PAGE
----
Playwright Lynne Kaufman spins a trippy tale.
Back in the mid-’60s, when LSD was legal, the drug’s poster child was Harvard psychology professor Timothy Leary. A lesser-known story is that of Leary’s sidekick, fellow Harvard prof Richard Alpert. A nice Jewish boy from a wealthy family, Alpert served for several years as the counterbalance to Leary’s wild Irish ways—then gave up acid and transformed himself into the tremendously popular guru of Be Here Now fame. This odd metamorphosis is detailed in Acid Test: The Many Incarnations of Ram Dass—a one-man show penned by San Francisco playwright Lynne Kaufman and running through Feb. 17 at the Berkeley Marsh (local stage vet Warren David Keith stars).
Paul Kilduff: It always seems that Ram Dass is overshadowed by Leary. What was their relationship like?
Lynne Kaufman: [Alpert] was rather a shy, conventional, buttoned-up kind of guy when he met Tim Leary at Harvard, and Leary was the Pied Piper. He said he always felt that Leary was the top banana and he was happy to assist in that. He wasn’t as flamboyant or as theatrical.
PK: He was Leary’s straight man.
LK: Yes, he was. And then there was a big falling out.
PK: Was it over his gay dalliances?
LK: That seems to be what I can gather.
PK: But I thought he was bisexual.
LK: Primarily gay. When Leary went out of town and came back to Millbrook [the upstate New York estate where Leary and Alpert lived], there were all kinds of hippies crashing there and it was out of control. And that was one of the reasons, too, that they broke.
PK: So Leary was a little uptight?
LK: About gays, yes.
PK: Maybe deep down inside he really wasn’t such a hippie-dippie, lovey guy.
LK: I wouldn’t want to say that.
PK: Well, I get to because there are no repercussions for me and the guy’s dead, anyway.
LK: He is. And there was a coming together at the end. In fact, Ram Dass was with Leary when he died. [Leary] wanted to do something very creative after he died. His plan was to have his head frozen and then attached to the body of a beautiful black woman.
PK: A dead black woman?
LK: No, a live one!
PK: This would have been some pretty advanced cryonics. “Hey, Jimmy the intern! Have you checked into that cryonics thing I want to do yet? I’m dying here! C’mon!”
LK: [Instead], he had his ashes cremated and then flown in a Pegasus rocket [into outer space], along with Gene Roddenberry. But no, I don’t think Ram Dass ever felt competitive. He was enchanted with the wild life that Leary led. The only real prob–lem was with the homosexuality. It was considered an illness then.
PK: Did Ram Dass have second thoughts about psychologists advocating a very powerful drug?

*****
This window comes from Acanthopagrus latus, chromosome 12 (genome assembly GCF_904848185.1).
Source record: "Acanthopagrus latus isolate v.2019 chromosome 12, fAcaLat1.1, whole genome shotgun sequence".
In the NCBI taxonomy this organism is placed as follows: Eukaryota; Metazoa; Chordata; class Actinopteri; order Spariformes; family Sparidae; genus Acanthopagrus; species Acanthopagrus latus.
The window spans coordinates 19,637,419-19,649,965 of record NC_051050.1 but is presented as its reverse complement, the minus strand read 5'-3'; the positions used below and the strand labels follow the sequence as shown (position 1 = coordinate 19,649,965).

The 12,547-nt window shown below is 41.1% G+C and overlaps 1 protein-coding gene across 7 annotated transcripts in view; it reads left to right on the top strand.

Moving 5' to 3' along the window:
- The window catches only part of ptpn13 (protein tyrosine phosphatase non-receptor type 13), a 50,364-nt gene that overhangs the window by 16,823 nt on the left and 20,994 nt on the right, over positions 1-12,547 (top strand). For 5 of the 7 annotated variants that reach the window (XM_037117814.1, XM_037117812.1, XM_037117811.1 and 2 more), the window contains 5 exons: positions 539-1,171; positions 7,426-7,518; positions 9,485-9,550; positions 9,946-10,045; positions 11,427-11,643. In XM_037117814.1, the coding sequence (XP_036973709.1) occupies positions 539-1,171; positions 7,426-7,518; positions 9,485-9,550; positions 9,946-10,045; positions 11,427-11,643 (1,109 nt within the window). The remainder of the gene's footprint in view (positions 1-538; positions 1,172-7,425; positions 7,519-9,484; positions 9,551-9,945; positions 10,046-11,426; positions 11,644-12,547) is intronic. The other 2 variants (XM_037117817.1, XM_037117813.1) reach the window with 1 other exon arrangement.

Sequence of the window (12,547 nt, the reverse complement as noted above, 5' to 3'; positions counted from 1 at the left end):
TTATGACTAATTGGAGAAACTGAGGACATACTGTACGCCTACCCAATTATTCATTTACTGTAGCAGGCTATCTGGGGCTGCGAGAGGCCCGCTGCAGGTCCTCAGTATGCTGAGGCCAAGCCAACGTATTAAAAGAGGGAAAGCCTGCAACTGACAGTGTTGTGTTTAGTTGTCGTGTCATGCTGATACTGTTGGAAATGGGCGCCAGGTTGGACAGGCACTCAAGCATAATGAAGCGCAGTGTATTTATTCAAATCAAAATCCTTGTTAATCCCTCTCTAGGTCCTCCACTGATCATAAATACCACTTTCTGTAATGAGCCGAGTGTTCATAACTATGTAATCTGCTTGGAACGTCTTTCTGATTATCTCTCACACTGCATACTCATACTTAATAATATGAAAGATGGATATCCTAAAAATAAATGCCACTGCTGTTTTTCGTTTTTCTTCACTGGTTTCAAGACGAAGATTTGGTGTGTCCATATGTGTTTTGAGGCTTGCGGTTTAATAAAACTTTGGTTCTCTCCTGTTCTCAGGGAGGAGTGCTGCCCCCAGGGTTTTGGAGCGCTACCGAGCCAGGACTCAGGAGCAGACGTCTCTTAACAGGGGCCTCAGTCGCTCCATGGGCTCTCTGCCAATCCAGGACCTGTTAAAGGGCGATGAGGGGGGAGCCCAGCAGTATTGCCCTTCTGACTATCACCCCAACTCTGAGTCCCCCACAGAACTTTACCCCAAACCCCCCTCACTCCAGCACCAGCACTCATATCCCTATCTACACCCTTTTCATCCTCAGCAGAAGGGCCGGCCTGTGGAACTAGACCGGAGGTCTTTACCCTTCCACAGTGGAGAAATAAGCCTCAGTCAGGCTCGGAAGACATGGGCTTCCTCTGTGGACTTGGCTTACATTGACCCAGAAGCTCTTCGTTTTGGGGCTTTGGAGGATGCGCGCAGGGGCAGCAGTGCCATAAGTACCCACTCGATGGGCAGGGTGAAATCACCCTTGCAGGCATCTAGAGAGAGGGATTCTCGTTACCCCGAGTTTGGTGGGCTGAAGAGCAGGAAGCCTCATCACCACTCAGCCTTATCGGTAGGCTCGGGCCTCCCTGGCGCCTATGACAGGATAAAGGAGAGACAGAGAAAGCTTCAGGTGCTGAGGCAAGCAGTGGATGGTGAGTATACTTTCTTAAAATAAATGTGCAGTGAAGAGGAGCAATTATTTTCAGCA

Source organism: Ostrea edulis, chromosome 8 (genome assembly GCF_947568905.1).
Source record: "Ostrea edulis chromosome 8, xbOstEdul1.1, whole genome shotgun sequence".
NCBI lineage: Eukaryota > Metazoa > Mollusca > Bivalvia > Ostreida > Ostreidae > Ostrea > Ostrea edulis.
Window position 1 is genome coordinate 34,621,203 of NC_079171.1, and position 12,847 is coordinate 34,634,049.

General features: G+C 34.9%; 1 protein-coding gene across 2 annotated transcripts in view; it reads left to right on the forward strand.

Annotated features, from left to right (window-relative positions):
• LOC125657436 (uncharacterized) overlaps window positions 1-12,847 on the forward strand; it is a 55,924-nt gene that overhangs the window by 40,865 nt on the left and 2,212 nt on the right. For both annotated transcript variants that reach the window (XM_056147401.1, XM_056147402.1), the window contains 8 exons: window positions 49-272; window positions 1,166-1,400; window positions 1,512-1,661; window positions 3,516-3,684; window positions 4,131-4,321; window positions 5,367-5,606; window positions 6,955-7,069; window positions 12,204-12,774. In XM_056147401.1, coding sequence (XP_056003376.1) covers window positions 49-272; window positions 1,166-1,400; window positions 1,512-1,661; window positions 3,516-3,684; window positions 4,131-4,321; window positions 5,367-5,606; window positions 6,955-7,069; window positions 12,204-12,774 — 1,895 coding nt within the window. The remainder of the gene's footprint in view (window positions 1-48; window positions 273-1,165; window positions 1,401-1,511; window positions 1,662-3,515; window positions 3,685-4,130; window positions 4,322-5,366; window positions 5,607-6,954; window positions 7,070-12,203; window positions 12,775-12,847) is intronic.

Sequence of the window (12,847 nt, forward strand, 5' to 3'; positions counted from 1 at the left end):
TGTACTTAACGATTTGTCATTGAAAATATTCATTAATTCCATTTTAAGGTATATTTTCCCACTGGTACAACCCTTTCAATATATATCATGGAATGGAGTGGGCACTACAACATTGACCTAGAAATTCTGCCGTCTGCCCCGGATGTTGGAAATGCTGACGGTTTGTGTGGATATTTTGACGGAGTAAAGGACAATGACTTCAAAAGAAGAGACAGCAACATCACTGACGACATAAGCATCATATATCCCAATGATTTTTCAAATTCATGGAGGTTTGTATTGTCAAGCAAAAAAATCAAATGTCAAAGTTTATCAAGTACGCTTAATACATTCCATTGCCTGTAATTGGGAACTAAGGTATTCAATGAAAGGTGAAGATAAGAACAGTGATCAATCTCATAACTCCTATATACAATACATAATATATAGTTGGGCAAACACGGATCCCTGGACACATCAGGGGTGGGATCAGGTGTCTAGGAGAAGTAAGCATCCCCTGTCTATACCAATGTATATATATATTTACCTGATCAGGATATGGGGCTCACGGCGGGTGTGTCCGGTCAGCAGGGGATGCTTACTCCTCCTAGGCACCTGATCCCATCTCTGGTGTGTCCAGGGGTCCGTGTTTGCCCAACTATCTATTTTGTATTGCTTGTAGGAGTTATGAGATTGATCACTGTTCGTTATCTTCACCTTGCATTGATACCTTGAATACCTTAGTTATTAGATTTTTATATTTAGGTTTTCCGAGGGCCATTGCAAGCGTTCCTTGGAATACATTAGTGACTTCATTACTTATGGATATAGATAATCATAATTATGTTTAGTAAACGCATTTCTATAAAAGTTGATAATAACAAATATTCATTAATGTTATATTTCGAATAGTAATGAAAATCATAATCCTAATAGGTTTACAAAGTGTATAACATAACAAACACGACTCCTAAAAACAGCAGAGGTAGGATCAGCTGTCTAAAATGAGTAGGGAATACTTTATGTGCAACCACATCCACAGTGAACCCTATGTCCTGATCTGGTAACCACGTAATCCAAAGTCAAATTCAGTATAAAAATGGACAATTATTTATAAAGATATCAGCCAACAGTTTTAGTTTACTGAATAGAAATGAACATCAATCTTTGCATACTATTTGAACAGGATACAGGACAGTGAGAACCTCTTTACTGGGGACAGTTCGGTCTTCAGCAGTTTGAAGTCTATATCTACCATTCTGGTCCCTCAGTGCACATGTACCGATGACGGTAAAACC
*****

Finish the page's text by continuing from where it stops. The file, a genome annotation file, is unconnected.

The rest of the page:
LK: He stopped using after hundreds of trips.
PK: Hundreds of acid trips. Wow! No wonder he was so enlightened.
LK: He says 377 trips. Somebody in the audience at Berkeley [told] me that she took acid twice a week for two years and was fine. When he went to India, he had stopped using LSD, because he felt that he wanted to stay up even when he was down. When the drug wore off, he wasn’t where he wanted to be in terms of connecting to the universe and loving-kindness. That’s when he went into a spiritual conversion and found what he was looking for. [LSD] was never really meant as just a recreational drug [but] as a way to see the deepest level of who we are. But . . . it just became this recreational crazy drug. The same thing happened with MDMA.
PK: Do you think that Ram Dass would have ever achieved enlight-enment without all these acid trips?
LK: I don’t know that he needed that many. LSD is coming back.
PK: Is it? Really?
LK: Leary and Alpert had wanted to use it—and did—for guys who were in prison. They had thought of it as a socially therapeutic drug. Now it’s being used for post-traumatic stress in a very controlled, therapeutic environment.
PK: So guys coming back from the Middle East are taking acid?
LK: Yes, to show the different levels of reality. I haven’t done it myself.
PK: You’ve not done acid?
LK: I haven’t.
PK: You didn’t write this play on acid?
LK: No, I didn’t. Maybe I’ll revise it on acid.
PK: That’s kind of a disappointment.
LK: Sorry! I’m so sorry. I have tried MDMA.
PK: Did you go to a rave and do it?
LK: No, I wouldn’t do it at a rave.
PK: You’re a little old for that.
LK: Well, yeah. Some experiences should be private between you and your partner.
PK: Right. It’s the love drug, isn’t it? I’ve never done it.
LK: Well, you’re still young. They’re using [LSD] for end of life, where people know they’re going to die very soon. And they’ve had such good results. There’s a sense of unity, of oneness, and apparently a sense of continuity that something remains of your life after you’re gone. People face their death with more peace, with less fear. It allows the person to step away a little bit from [their] own convictions and look at them from the outside. That’s what psychotherapy is all about.
PK: With all of our technological devices, it’s harder to be here now.
LK: That’s why I’m the only person I know whose cell phone always stays in the glove compartment. I don’t even know the number.
PK: Really? Well, you’re not going to be very successful.
LK: That’s fine. It has been proven you cannot truly do two things at the same time. Multitasking is nonsense. All you’re doing is moving from one task to another very, very quickly, so you’re not anywhere. Meditation and focus and awareness is the essence of all spiritual traditions. [But] people don’t want to look. They just want to be distracted.
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Age: “I remember the ’60s.”
Birthplace: New York City, the Bronx.
Astrological sign: Pisces.
Three rules of business: Take care of the customer, take care of the customer, take care of the customer.
Motto: “Yes, and . . .” rather than “No, but . . .”.
Book on nightstand: How the French Invented Love.